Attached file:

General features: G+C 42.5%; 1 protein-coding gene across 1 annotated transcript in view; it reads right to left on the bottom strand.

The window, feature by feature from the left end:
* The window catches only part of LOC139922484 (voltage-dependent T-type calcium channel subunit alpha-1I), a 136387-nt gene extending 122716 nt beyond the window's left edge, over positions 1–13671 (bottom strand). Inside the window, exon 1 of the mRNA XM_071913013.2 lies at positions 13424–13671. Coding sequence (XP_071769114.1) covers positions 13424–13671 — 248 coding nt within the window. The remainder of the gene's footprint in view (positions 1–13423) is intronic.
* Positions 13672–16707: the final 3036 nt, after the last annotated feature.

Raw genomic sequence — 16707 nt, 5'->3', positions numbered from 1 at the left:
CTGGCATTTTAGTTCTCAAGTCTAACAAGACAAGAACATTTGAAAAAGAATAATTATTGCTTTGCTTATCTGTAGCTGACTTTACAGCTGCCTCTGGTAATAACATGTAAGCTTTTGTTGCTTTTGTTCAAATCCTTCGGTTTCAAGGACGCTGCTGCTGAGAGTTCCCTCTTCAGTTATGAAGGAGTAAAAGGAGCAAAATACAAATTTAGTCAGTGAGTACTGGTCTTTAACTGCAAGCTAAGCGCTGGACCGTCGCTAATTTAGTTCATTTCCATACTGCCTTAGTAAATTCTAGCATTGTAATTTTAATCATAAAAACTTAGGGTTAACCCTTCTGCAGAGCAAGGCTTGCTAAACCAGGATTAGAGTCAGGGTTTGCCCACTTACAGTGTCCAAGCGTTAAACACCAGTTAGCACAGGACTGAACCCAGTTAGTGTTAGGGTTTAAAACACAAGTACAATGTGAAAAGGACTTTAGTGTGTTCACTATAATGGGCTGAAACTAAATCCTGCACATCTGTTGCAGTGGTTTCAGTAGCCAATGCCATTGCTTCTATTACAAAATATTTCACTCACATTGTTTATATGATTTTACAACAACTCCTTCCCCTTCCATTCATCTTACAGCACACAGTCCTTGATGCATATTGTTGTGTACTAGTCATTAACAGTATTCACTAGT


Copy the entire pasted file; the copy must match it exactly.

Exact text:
General features: G+C 42.5%; 1 protein-coding gene across 1 annotated transcript in view; it reads right to left on the bottom strand.

The window, feature by feature from the left end:
* The window catches only part of LOC139922484 (voltage-dependent T-type calcium channel subunit alpha-1I), a 136387-nt gene extending 122716 nt beyond the window's left edge, over positions 1–13671 (bottom strand). Inside the window, exon 1 of the mRNA XM_071913013.2 lies at positions 13424–13671. Coding sequence (XP_071769114.1) covers positions 13424–13671 — 248 coding nt within the window. The remainder of the gene's footprint in view (positions 1–13423) is intronic.
* Positions 13672–16707: the final 3036 nt, after the last annotated feature.

Raw genomic sequence — 16707 nt, 5'->3', positions numbered from 1 at the left:
CTGGCATTTTAGTTCTCAAGTCTAACAAGACAAGAACATTTGAAAAAGAATAATTATTGCTTTGCTTATCTGTAGCTGACTTTACAGCTGCCTCTGGTAATAACATGTAAGCTTTTGTTGCTTTTGTTCAAATCCTTCGGTTTCAAGGACGCTGCTGCTGAGAGTTCCCTCTTCAGTTATGAAGGAGTAAAAGGAGCAAAATACAAATTTAGTCAGTGAGTACTGGTCTTTAACTGCAAGCTAAGCGCTGGACCGTCGCTAATTTAGTTCATTTCCATACTGCCTTAGTAAATTCTAGCATTGTAATTTTAATCATAAAAACTTAGGGTTAACCCTTCTGCAGAGCAAGGCTTGCTAAACCAGGATTAGAGTCAGGGTTTGCCCACTTACAGTGTCCAAGCGTTAAACACCAGTTAGCACAGGACTGAACCCAGTTAGTGTTAGGGTTTAAAACACAAGTACAATGTGAAAAGGACTTTAGTGTGTTCACTATAATGGGCTGAAACTAAATCCTGCACATCTGTTGCAGTGGTTTCAGTAGCCAATGCCATTGCTTCTATTACAAAATATTTCACTCACATTGTTTATATGATTTTACAACAACTCCTTCCCCTTCCATTCATCTTACAGCACACAGTCCTTGATGCATATTGTTGTGTACTAGTCATTAACAGTATTCACTAGT